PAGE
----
Hot Metal Bridge

Current Issue : Number Twenty-Five

Heidelberg: Haupstrasse #24


Here’s how I feel it still, a memory that unravels all of a piece:

The woman sets her chin just so, as she grips the wooden spoon and stirs the milky cereal, willing bubbles to appear around its rim, a signal of readiness. She despises this time of morning, her muscles taut as she gears herself for what lies ahead. Her own breakfast dishes, emptied, are still on the table next to the chair she’s prepared for the child. Plenty of time to tend to them later. The child sits on pillows, elbows just barely skimming the surface of the heavy oak table. Gerda, a small rag doll, yellow braids darkened from hours of play, black and red dirndl skirt beginning to fray, bobs back and forth in her chubby hand. She hums to herself, softly at first, then louder. She knows what’s coming, begins to kick her heel against the table leg fast, and then faster still. She likes the feel of heel against hard edge of wood, the jolt of it. More than the feel, she likes thinking about it, her young mind swirling around wood, nothing but wood. The woman turns to look at her, grabs a kitchen towel and ties it around the child’s neck.

“Hehr auf!” she commands.

The child stops. The woman places a bowl of mushy cereal and a spoon alongside the child.

“Ess,” she says.

The child takes the spoon, plunges it into the cereal and begins to make circles, small at first, then wide and wider still, like the circles stones make when she throws them into the goldfish pond outside.

“Ess,” the woman repeats.

The child, not hungry, is thinking about goldfish, eager to go and watch them dance just under the water’s surface. She cocks her head to look at the woman.

“Nein,” she says.

The woman takes bowl in hand, scoops a mushy spoonful, aims it for the child’s mouth, connects before the child knows what’s happening, before she can resist. The child puffs her cheeks and rolls the mush around from one side of her mouth to the other, not wanting to swallow, not yet.

“Schling upe!” she says, ordering the child to swallow. Eyes widening, she scoops another spoonful and pushes it against the child’s locked lips.

She’ll teach this one to refuse food. What does she know, this child born after the war, what does she know of a hunger so deep, so pure that nothing can sate it.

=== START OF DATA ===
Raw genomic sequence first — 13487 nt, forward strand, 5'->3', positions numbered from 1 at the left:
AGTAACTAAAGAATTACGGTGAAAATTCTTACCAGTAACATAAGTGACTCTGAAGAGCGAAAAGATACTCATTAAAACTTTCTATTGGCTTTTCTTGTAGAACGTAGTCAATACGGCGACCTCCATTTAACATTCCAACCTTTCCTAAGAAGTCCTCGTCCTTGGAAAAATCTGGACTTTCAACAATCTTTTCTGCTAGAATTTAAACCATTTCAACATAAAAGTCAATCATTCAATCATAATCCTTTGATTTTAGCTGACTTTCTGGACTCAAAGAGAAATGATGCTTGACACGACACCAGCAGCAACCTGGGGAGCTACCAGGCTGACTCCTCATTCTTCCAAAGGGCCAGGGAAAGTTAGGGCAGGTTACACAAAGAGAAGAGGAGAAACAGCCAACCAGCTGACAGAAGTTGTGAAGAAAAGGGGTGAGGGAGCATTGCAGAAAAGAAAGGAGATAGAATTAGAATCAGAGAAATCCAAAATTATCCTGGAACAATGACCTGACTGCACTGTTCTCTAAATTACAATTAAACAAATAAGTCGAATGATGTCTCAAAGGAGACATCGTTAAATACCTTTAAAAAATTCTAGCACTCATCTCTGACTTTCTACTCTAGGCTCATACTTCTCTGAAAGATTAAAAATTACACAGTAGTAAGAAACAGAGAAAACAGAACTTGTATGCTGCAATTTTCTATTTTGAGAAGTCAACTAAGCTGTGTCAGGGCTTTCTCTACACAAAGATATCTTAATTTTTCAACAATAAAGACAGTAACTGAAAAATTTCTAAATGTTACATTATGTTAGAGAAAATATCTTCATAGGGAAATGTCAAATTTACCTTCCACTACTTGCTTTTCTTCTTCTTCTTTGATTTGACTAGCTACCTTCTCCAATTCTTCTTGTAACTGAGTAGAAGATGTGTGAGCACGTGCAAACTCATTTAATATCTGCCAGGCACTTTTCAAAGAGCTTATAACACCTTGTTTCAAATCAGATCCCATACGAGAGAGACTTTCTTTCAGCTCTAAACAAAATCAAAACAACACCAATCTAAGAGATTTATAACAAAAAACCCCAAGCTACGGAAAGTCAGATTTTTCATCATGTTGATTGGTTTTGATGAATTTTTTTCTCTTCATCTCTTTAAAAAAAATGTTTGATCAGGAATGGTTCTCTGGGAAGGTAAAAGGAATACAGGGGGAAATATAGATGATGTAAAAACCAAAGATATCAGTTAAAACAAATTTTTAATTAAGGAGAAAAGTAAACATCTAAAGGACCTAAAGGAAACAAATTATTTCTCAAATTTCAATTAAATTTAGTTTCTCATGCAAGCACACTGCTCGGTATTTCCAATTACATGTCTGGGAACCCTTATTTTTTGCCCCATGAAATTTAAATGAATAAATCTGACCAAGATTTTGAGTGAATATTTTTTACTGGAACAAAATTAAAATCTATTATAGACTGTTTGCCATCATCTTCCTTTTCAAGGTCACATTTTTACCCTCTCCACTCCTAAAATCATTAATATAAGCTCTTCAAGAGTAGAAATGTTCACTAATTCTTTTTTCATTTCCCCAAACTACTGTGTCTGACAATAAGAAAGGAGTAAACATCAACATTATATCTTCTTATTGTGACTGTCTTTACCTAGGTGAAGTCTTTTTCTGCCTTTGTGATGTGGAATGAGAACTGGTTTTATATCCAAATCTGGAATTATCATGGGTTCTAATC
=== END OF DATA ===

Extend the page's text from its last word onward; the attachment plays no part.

“Ess!” Louder now.

The child’s lips tighten into a thin line.

The woman’s face contorts, reddens.


The imperative of it drives her now, the child must eat, must have another layer of fat to protect her. How else to survive winters in the forest? Screaming at the child, her mouth contorted in rage, she smacks her on the back. She smacks her hard. The child begins to cry, great, gasping sobs. The woman, seizing the opportunity, forces another spoonful into her open mouth. The child spits, gags, and vomits the little she ate. The woman is in another place, a black place. The child’s sobbing drives her deeper into black. She scoops up the vomit with her spoon, with such force, the sound of spoon scraping on plate startles them both. The dead ones, they didn’t have anything to eat other than what they found, or dug, or stole. But this one is alive, alive and ungrateful. What right has she to innocence, to willfulness, to otherness? She shoves the spoon into the child’s mouth. The girl cries louder, chokes on the bitter taste.

The woman grabs the knife next to her breakfast plate, points it inches from the girls neck and screams,

“Ess, odder ich vell dir darhaggenen.” Eat, or I’ll kill you.

The child gazes past the woman to the window outside. She sees a ladybug crawling on glass, six perfect circles on red, climbing up, seeking a way out. She looks back at the woman, hugs Gerda to her chest and opens her mouth.

Florence Grende earned an M.F.A. from the Stonecoast Program at the University of Southern Maine. Her stories and poems have appeared in The Berkshire Review, The Women’s Times, Poetica, The Sun, and Babel Fruit. She is currently working on Legacies, a memoir about the effects of war on family.